You know with 100% certainty that if you pay an extra $1,000 toward your loan, you will pay it off early, and you will save money on interest. Investing is more abstract. While highly probable, the massive gains from investing are not certain. The fact that there is a possibility, however small, that you could lose money investing holds people back.
Now that you can see the massive potential investing has, how do you overcome your fear and start doing it?
If you think you need to have thousands of dollars saved before you can start investing, that couldn’t be further from the truth. You can start off investing $5 or by contributing 1% to your 401k. These ultra-low investment minimums have been made possible by the popularity of fractional shares.
What Are Fractional Shares?
Fractional shares are exactly what they sound like. They’re a fraction of a share of stock. Back in the old days, you could only buy an entire share of a company’s stock. This made buying stock in many large, well-known companies difficult for early investors because of their high share prices.
Here are some of the current (by current, I mean the day I wrote this post) share prices for some popular companies.
- Tesla – $670
- Chipotle – $1.444
- Google – $2,030
- Amazon – $3,110
- Berkshire Hathaway (Warren Buffett’s company) – $380,402
No, that isn’t a typo. To buy 1 share of Berkshire Hathaway costs almost $400,000! Few people have that kind of money to invest when they’re starting out, and that’s where fractional shares come in handy. If you only have $100 to invest, you can still invest in the companies listed above by buying the following fractions of a share.
- Tesla – 3/20
- Chipotle – 7/100
- Google – 1/20
- Amazon – 3/100
- Berkshire Hathaway – 3/10,000
Being able to buy fractional shares means you don’t need to save up thousands of dollars and then get anxious about putting a large lump sum of money into the market at once. Instead, you can invest small amounts of money at regular intervals, an investing method called dollar-cost averaging.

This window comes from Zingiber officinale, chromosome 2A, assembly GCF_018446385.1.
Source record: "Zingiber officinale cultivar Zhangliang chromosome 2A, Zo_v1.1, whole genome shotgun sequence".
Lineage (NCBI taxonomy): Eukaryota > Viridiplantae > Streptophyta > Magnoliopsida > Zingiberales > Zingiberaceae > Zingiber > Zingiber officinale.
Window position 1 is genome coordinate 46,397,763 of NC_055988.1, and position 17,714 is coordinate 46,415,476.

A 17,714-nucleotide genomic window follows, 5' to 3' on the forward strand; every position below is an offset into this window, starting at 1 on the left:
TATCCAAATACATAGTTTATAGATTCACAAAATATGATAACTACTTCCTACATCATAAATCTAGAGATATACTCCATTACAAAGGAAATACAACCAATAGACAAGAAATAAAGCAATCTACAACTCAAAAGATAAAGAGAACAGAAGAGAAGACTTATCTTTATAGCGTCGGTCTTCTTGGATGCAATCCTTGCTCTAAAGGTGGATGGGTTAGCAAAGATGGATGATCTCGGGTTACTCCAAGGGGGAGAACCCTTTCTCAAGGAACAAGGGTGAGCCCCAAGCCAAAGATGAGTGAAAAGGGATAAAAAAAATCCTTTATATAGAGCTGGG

What Is Dollar-Cost Averaging?
Dollar-cost averaging is an investment strategy where an investor divides up the total amount they’re going to invest into multiple smaller purchases. The goal is to reduce the potential losses you could face if the market drops immediately after you invest a large sum of money. Here’s an example.
Let’s say you want to invest $10,000 this year. If you invest all of it today, and the market drops tomorrow, you’ll lose money on all $10,000. But, if instead, you use dollar-cost averaging and invest $833/month, you’ll only experience losses on the money you’ve invested up to that date. If it’s June, for example, you’ll have invested $5,000 of your $10,000, so only $5,000 will be negatively affected.
Even better is that when the market drops, shares of stock become cheaper. So now, when you invest your $833 next month, you’ll be able to buy more shares with the same amount of money. Later, when the market goes up, you’ll be able to recover your losses and make money on the shares you purchased at the lower price.
Another perk of dollar-cost averaging is that you can automate your stock buys, so you don’t have to constantly work to make investing a priority. Instead, you just set up automatic purchases, and everything happens behind the scenes. You don’t have to lift a finger.